To others, the publishing industry may seem mature, as if growing into its old age, but I find it more accurate to compare it to an adolescent because of all the changes it’s going through. It doesn’t know who it is or what it’s about yet, causing others to wonder about it. What is an indie author? Who are the big 5 publishers? Are there other traditional publishers?
There’s a lot to cover when it comes to publishing options, but in this post I’ll be primarily focusing on what an indie author is and the details surrounding this particular publishing identity.
Whether you’re trying to figure out which avenue to publish down or are simply trying to understand the lingo in the publishing space, I’ve got you covered.
Table of Contents
What is an indie author?
An indie author is a term used to describe someone who publishes independently of the big 5 publishing houses, including self-published authors. Basically, if they’re not published through Penguin/Random House, Hachette Book Group, Harper Collins, Simon and Schuster, or Macmillan, they are an indie author.
Even if they still have an agent and still got published through a traditional publishing house, they’re considered indie.
Though I do have to note that the term “indie author” is increasingly used to describe self-published authors, but it does include a larger population that just them.
Indie vs Traditional Authors
As mentioned above, if you’re wondering: what is an indie author? And especially what the differences between them are, it’s actually pretty simple.
- self-published authors
- authors published with a small press outside of the big 5 publishing houses
- published under one of the big 5 publishing houses or their imprints
Note: Publishing “imprints” are sub-houses under the larger umbrella of a traditional publishing house, usually specializing in certain genres. For example, Tor Publishing Group is an imprint of Macmillan Publishers that primarily publishes science-fiction and fantasy fiction. Any authors published with Tor would be considered traditional authors.
What are independent publishers?
Independent publishers are still publishing houses, but can be referred to as “small presses” as well. They’re unconnected from the big 5 publishing houses and stand on their own.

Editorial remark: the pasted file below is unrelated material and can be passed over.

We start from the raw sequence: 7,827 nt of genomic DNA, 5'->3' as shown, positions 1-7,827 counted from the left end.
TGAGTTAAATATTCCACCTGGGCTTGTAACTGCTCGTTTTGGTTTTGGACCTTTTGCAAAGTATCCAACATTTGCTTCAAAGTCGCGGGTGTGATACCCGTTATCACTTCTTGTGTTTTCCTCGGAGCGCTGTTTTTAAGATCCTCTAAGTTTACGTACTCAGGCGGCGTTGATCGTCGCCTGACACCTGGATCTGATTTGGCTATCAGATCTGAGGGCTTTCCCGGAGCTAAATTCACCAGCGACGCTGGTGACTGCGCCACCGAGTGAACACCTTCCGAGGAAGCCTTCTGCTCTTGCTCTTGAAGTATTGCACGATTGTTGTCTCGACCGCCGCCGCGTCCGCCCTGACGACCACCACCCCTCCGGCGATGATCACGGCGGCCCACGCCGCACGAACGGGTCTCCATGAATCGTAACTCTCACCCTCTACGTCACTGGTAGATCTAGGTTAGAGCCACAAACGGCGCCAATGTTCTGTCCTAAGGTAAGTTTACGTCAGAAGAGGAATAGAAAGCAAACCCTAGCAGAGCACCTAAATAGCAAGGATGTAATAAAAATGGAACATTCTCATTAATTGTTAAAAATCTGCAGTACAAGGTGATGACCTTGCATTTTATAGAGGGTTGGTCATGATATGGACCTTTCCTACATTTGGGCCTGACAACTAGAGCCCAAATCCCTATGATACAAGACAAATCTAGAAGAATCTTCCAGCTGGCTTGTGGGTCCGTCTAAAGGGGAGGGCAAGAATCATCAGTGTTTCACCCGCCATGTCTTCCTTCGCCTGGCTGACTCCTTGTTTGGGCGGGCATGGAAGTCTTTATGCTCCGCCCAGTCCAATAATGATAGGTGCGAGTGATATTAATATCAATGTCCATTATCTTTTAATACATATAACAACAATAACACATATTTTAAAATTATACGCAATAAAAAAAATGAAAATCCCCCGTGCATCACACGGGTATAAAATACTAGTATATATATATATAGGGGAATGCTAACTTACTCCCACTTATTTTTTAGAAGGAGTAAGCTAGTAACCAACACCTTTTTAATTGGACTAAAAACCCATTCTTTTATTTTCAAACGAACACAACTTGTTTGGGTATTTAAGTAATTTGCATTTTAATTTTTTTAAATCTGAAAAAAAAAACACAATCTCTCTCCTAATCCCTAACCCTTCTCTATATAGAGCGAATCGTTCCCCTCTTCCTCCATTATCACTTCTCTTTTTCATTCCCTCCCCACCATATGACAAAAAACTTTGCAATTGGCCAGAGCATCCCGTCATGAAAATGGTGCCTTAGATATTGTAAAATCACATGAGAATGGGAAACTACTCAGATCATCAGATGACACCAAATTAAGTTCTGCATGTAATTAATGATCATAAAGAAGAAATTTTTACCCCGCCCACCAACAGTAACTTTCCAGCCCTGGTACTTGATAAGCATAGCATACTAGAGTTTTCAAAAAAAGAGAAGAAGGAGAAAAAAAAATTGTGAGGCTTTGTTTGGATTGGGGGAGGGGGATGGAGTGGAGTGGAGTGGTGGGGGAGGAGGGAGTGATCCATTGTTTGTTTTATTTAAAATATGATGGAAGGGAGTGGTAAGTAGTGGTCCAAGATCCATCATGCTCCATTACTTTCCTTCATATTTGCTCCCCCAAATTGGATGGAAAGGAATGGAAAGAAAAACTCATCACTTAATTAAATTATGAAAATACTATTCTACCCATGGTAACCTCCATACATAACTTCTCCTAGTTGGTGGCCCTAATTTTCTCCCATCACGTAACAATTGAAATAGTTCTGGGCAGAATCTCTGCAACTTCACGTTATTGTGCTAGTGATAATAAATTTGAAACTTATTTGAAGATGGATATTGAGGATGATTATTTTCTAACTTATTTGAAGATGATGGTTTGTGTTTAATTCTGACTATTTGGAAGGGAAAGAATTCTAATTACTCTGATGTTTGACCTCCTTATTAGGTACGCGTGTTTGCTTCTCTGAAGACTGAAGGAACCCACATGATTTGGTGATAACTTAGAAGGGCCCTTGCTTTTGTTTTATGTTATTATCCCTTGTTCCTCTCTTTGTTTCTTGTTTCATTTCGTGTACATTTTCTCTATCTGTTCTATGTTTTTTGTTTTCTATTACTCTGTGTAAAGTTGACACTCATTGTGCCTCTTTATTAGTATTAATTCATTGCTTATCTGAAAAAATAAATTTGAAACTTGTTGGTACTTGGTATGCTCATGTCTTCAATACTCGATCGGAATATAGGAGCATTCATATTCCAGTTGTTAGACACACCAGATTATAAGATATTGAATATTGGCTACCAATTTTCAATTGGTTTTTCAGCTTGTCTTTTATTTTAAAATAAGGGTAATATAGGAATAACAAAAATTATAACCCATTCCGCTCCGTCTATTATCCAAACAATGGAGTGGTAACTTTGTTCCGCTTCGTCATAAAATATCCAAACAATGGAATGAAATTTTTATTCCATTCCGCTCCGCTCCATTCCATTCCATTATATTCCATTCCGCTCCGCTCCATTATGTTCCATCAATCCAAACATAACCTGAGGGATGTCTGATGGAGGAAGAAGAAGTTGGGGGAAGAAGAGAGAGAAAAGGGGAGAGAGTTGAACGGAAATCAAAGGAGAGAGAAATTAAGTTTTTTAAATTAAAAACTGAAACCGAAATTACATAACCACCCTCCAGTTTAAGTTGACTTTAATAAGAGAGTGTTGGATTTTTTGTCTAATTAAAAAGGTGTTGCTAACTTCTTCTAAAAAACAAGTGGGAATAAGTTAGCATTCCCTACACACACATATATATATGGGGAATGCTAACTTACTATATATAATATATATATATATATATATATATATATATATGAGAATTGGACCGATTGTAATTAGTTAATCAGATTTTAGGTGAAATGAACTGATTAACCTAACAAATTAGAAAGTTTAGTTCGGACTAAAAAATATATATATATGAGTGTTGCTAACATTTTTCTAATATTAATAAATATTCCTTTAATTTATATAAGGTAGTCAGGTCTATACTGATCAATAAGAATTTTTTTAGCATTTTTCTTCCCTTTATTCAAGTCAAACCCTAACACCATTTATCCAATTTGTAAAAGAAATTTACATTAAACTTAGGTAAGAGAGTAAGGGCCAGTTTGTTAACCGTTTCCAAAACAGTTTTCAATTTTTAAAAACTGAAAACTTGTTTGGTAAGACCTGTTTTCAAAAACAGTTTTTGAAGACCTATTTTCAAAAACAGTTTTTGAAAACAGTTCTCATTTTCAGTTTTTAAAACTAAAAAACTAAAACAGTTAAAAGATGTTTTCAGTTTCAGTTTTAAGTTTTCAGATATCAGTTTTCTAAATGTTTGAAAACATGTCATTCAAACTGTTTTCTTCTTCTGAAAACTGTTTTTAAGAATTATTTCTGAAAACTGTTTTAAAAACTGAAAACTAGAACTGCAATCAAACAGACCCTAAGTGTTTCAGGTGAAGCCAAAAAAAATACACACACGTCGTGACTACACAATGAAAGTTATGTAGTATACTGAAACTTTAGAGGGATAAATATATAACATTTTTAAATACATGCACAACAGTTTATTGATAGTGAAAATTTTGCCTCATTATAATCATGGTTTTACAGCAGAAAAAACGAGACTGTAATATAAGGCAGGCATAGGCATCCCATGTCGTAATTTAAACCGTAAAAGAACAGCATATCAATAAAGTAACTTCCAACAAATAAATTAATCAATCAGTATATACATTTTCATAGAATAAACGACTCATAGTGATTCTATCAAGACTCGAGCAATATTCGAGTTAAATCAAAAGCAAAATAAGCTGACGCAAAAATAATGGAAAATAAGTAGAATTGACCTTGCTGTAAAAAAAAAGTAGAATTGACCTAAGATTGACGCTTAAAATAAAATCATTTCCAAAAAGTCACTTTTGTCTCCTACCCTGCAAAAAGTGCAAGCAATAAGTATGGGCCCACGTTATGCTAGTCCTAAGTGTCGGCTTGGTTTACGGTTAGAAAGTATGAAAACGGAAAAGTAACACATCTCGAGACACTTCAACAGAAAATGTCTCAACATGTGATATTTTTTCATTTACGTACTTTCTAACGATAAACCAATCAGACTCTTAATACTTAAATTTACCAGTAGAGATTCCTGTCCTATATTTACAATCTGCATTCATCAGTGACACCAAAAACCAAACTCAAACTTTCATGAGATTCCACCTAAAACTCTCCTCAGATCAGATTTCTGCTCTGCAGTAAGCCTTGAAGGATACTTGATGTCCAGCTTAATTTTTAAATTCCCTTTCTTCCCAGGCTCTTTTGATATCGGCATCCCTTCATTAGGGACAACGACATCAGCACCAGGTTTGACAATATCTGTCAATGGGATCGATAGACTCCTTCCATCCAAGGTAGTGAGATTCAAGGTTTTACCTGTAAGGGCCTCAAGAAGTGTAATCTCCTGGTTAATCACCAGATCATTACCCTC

The method an author would get published through these independent publishers is the same as traditional publishing in most cases; they would query an agent, the agent would sell their manuscript, and the manuscript would be edited, produced, and distributed through the small press.
However, some indie publishers do accept unsolicited manuscripts. You’ll just have to research the website and see what their guidelines are.
Can indie books be in bookstores?
Yes! A big misconception for people who don’t know what an indie author is is that they think those books won’t make it in bookstores. The truth is that they do! It just might take a bit more work for a self-published author.
Here’s an example of self-published author Matt Emmorey signing his books at his local Barnes and Noble after asking the manager if they would stock his book.
The method of getting your book into bookstores as a self-published author is a bit more manual, in that you have to call and request they stock it.
However, other indie authors that publish through certain independent publishing houses might have better luck if that small press has more distribution options. Make sure to ask!
How do you tell if an author is an indie author?
Supporting indie authors is important. Whether you realize it or not, the large majority of the books you read (and therefore, the movies or TV shows created from those stories) are decided upon by 5 entities. That’s not a lot of diversity.
If you want to get more diverse stories from various sources, supporting indie authors is important! But that means knowing how to tell if an author is an indie author.
There are a couple methods.
1. When looking online, check the item details:
A lot of us get our books online—Amazon, to be specific. If you scroll beneath the book details and Amazon A+ content if they have it, there are methods to see who the “publisher” is for certain books in a section labeled “Product Details”.